As Far Back as Thomas Jefferson there have been presidential squeakers!

By Jay Zimmer

As we enter the last few weeks before the 2012 Presidential sweepstakes, the race between Governor Mitt Romney (R) and incumbent Barak Obama (D) has no clear front runner. Even though neither candidate has been officially nominated in convention (the GOP convention in Tampa is organizing as this article is written), the eighteen-month-long campaign has pitted two strong candidates neither of whom has been able to chalk up a significant advantage.

It’s not the first time, either.

America’s fourth presidential election, which pitted one-term incumbent John Adams against his vice-president, Thomas Jefferson, and Aaron Burr, Adams received 65 electoral votes, and Jefferson and Burr 73 each. The tie threw the election to the House of Representatives for the first time and Jefferson came out the winner.

In 1888, incumbent president Grover Cleveland was defeated by Benjamin Harrison by one single electoral vote, yet Cleveland had won the popular balloting by a few hundred votes. Cleveland went on to be returned to office four years later, the only president whose two terms were not consecutive.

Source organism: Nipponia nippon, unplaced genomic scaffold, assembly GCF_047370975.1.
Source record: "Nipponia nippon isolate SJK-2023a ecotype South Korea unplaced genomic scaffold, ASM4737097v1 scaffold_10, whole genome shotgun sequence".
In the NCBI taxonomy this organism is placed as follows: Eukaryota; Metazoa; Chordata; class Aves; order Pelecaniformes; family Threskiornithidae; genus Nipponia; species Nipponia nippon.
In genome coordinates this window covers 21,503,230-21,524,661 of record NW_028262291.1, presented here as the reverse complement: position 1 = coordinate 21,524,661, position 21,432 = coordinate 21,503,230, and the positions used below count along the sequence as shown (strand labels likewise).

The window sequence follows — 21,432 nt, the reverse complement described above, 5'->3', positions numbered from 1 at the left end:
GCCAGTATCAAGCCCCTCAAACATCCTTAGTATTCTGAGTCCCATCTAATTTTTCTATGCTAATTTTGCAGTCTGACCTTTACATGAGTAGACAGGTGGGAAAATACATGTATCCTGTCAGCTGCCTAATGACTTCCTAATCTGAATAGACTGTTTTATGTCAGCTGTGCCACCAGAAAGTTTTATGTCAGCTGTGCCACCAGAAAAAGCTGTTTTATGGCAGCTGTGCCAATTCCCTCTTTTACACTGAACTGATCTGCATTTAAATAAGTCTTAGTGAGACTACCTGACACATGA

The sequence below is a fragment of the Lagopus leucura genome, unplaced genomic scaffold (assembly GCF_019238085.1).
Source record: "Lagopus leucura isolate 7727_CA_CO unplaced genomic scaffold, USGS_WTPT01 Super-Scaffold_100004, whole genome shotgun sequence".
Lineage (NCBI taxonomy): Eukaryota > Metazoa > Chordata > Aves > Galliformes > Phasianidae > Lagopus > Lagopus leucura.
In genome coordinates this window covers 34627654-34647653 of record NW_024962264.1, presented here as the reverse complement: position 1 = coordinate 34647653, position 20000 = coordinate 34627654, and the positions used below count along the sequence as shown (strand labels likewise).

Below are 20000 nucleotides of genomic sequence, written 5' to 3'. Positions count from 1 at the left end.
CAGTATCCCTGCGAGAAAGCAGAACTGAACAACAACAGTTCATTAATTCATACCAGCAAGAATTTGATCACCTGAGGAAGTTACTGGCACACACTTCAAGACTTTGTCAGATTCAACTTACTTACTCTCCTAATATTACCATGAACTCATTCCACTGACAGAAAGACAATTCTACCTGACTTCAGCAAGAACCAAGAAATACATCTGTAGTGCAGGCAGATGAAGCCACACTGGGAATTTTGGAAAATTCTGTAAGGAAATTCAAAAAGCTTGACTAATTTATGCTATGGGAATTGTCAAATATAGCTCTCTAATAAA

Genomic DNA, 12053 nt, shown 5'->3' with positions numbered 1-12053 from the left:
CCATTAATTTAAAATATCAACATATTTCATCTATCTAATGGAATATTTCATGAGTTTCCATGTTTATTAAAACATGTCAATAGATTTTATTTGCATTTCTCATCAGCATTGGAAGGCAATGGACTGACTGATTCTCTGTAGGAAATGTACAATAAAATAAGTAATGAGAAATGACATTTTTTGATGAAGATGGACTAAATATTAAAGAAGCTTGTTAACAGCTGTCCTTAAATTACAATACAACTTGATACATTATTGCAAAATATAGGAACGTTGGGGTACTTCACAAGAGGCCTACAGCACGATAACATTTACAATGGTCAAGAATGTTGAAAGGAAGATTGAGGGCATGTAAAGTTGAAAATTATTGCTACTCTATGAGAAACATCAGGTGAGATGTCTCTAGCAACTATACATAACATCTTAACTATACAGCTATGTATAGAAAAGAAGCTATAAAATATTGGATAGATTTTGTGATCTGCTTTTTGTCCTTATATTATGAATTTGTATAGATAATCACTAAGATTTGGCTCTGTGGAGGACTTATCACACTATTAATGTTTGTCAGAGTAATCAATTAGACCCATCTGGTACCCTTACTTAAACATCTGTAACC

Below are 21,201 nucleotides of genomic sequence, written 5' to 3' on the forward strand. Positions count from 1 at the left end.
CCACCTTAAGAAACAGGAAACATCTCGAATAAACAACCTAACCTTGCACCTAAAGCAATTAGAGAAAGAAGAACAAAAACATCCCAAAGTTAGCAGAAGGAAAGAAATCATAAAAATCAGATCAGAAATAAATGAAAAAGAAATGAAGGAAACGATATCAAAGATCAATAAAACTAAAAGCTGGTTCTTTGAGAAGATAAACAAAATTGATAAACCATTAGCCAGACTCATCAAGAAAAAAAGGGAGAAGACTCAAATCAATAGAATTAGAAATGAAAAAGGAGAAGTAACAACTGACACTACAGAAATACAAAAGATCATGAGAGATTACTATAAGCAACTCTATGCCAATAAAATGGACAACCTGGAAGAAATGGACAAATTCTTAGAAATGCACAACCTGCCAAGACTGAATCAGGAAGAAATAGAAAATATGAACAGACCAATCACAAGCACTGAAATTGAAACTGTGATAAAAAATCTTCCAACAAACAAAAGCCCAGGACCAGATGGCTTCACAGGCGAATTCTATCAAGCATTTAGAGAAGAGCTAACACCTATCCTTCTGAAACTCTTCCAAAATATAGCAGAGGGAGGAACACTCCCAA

In more modern times – and in this reporter’s memory – the election of 1960 wasn’t decided until well into Wednesday. Early returns had favored Massachusetts senator John F. Kennedy, but later, as Western states’ votes began to count, the lead swung to sitting Vice President Richard Nixon. The lead seesawed throughout the night and wasn’t decided – in Kennedy’s favor – until midday the day after the election. Kennedy would not finish his first term.

In 2000, George W. Bush defeated Vice President Al Gore by a paltry 5 electoral votes. It was the votes of a single state – Florida – which would be the deciding factor. A dispute over the votes from that state threw the election into the U.S. Supreme Court (not the House of Representatives: the Constitution calls for the House to decide the election only in the event of a tie) which decided for Bush.

So a paper-thin margin in a presidential contest isn’t without precedent. And they are not without advantages. Historically, tight presidential races tend to bring out voters who might otherwise have stayed home on election day. Tight races frequently result in more attention to the details of election issues leading to a more informed, more opinionated electorate, meaning a more carefully chosen chief executive.

The result in 2012? Finding out is going to be interesting.